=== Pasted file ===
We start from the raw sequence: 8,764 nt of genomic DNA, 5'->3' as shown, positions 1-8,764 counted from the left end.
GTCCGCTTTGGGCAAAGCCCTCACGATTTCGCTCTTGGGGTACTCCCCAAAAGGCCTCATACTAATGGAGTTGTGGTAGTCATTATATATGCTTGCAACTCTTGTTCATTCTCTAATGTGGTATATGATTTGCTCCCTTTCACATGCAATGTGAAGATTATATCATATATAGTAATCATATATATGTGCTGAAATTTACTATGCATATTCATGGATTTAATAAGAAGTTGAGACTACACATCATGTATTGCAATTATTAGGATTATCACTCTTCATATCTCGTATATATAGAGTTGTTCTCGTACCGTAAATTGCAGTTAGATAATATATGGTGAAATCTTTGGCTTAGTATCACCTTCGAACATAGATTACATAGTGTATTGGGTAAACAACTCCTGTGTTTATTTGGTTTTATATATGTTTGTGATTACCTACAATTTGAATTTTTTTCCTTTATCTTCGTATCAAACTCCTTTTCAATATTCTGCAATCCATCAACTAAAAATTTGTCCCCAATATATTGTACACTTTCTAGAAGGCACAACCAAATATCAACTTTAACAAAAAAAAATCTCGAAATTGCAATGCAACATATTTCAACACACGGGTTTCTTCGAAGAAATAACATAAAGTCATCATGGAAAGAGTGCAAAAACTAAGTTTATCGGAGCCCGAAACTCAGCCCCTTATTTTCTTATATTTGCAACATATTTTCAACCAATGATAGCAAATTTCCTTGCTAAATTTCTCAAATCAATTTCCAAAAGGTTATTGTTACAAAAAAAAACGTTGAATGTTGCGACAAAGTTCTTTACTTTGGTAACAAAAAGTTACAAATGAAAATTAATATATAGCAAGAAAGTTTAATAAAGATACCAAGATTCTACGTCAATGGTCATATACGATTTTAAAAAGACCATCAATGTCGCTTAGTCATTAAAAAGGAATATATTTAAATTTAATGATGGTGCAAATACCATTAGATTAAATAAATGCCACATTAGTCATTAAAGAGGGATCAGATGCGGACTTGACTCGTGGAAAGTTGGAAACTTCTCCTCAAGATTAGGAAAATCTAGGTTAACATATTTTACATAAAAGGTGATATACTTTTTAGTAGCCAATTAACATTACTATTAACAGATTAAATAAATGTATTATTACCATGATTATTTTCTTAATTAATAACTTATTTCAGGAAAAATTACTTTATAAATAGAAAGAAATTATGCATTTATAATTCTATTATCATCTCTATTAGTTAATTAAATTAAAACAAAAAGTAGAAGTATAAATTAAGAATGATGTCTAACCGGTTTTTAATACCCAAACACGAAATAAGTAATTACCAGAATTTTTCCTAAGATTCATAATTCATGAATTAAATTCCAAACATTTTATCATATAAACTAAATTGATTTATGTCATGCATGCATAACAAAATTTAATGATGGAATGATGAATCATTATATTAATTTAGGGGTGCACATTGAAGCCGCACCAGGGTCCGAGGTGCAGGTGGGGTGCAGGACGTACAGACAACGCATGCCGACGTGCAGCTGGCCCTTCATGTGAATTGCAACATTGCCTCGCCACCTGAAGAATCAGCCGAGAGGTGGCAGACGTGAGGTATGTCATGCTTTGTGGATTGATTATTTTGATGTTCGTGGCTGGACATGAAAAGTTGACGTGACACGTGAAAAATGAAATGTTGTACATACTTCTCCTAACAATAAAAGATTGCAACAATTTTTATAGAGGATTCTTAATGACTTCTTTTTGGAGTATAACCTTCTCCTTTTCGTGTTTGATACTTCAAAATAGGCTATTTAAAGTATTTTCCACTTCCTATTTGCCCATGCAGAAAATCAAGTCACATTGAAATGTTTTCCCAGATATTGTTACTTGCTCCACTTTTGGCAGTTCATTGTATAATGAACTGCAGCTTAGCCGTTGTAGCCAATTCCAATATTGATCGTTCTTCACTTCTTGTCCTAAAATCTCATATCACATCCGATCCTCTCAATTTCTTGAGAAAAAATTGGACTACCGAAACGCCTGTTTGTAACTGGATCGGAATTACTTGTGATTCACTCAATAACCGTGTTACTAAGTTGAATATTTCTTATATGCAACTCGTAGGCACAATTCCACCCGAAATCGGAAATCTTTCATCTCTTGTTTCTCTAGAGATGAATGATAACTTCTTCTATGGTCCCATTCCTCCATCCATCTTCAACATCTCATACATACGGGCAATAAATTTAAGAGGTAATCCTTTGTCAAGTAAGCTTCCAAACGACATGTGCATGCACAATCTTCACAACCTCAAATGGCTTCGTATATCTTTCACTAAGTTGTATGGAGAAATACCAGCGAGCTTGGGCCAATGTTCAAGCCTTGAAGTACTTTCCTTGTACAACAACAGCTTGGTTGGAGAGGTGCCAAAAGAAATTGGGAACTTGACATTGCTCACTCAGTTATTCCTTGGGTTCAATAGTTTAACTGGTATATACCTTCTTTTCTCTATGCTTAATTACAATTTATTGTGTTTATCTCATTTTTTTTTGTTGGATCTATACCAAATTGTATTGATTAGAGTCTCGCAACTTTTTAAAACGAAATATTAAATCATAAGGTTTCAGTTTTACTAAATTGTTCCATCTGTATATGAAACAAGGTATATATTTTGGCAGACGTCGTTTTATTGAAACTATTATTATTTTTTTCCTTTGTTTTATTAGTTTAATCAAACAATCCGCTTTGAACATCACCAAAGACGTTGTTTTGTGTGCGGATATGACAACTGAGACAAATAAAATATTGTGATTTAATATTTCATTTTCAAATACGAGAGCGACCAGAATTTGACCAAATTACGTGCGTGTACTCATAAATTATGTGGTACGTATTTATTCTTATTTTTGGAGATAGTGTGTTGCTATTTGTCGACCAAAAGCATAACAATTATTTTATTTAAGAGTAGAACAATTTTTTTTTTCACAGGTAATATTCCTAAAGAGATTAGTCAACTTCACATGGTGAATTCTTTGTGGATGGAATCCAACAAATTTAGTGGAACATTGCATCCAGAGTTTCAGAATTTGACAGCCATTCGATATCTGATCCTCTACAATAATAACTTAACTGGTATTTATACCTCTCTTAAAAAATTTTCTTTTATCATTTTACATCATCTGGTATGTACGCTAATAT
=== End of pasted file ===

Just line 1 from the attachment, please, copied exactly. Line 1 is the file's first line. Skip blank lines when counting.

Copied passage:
We start from the raw sequence: 8,764 nt of genomic DNA, 5'->3' as shown, positions 1-8,764 counted from the left end.